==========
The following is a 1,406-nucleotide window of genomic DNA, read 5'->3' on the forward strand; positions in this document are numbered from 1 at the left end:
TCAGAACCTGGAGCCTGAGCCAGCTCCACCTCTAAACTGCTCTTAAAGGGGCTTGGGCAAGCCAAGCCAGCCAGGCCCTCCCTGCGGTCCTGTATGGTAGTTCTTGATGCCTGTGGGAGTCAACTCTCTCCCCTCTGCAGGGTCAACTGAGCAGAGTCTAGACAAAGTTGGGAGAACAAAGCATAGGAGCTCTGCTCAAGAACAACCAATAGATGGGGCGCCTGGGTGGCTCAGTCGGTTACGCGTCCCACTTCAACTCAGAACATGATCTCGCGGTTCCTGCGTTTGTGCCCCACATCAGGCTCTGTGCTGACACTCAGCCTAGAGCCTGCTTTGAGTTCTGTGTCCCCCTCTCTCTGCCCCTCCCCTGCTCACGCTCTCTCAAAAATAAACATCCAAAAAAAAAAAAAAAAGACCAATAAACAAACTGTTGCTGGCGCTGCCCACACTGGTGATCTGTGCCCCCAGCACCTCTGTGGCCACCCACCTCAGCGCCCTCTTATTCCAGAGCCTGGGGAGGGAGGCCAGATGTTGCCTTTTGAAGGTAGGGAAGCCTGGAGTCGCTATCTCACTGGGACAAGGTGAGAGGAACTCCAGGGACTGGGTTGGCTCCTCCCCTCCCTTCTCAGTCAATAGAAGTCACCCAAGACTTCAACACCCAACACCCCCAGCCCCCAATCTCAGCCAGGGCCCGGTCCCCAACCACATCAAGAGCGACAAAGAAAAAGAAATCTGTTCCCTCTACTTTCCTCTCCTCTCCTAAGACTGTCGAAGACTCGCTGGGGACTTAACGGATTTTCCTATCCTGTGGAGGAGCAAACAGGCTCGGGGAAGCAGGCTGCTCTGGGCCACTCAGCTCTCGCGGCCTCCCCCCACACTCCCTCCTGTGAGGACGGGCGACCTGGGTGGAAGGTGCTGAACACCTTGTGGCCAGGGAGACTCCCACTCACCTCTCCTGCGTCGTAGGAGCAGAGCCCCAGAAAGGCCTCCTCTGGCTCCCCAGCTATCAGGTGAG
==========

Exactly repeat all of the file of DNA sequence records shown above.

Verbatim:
The following is a 1,406-nucleotide window of genomic DNA, read 5'->3' on the forward strand; positions in this document are numbered from 1 at the left end:
TCAGAACCTGGAGCCTGAGCCAGCTCCACCTCTAAACTGCTCTTAAAGGGGCTTGGGCAAGCCAAGCCAGCCAGGCCCTCCCTGCGGTCCTGTATGGTAGTTCTTGATGCCTGTGGGAGTCAACTCTCTCCCCTCTGCAGGGTCAACTGAGCAGAGTCTAGACAAAGTTGGGAGAACAAAGCATAGGAGCTCTGCTCAAGAACAACCAATAGATGGGGCGCCTGGGTGGCTCAGTCGGTTACGCGTCCCACTTCAACTCAGAACATGATCTCGCGGTTCCTGCGTTTGTGCCCCACATCAGGCTCTGTGCTGACACTCAGCCTAGAGCCTGCTTTGAGTTCTGTGTCCCCCTCTCTCTGCCCCTCCCCTGCTCACGCTCTCTCAAAAATAAACATCCAAAAAAAAAAAAAAAAGACCAATAAACAAACTGTTGCTGGCGCTGCCCACACTGGTGATCTGTGCCCCCAGCACCTCTGTGGCCACCCACCTCAGCGCCCTCTTATTCCAGAGCCTGGGGAGGGAGGCCAGATGTTGCCTTTTGAAGGTAGGGAAGCCTGGAGTCGCTATCTCACTGGGACAAGGTGAGAGGAACTCCAGGGACTGGGTTGGCTCCTCCCCTCCCTTCTCAGTCAATAGAAGTCACCCAAGACTTCAACACCCAACACCCCCAGCCCCCAATCTCAGCCAGGGCCCGGTCCCCAACCACATCAAGAGCGACAAAGAAAAAGAAATCTGTTCCCTCTACTTTCCTCTCCTCTCCTAAGACTGTCGAAGACTCGCTGGGGACTTAACGGATTTTCCTATCCTGTGGAGGAGCAAACAGGCTCGGGGAAGCAGGCTGCTCTGGGCCACTCAGCTCTCGCGGCCTCCCCCCACACTCCCTCCTGTGAGGACGGGCGACCTGGGTGGAAGGTGCTGAACACCTTGTGGCCAGGGAGACTCCCACTCACCTCTCCTGCGTCGTAGGAGCAGAGCCCCAGAAAGGCCTCCTCTGGCTCCCCAGCTATCAGGTGAG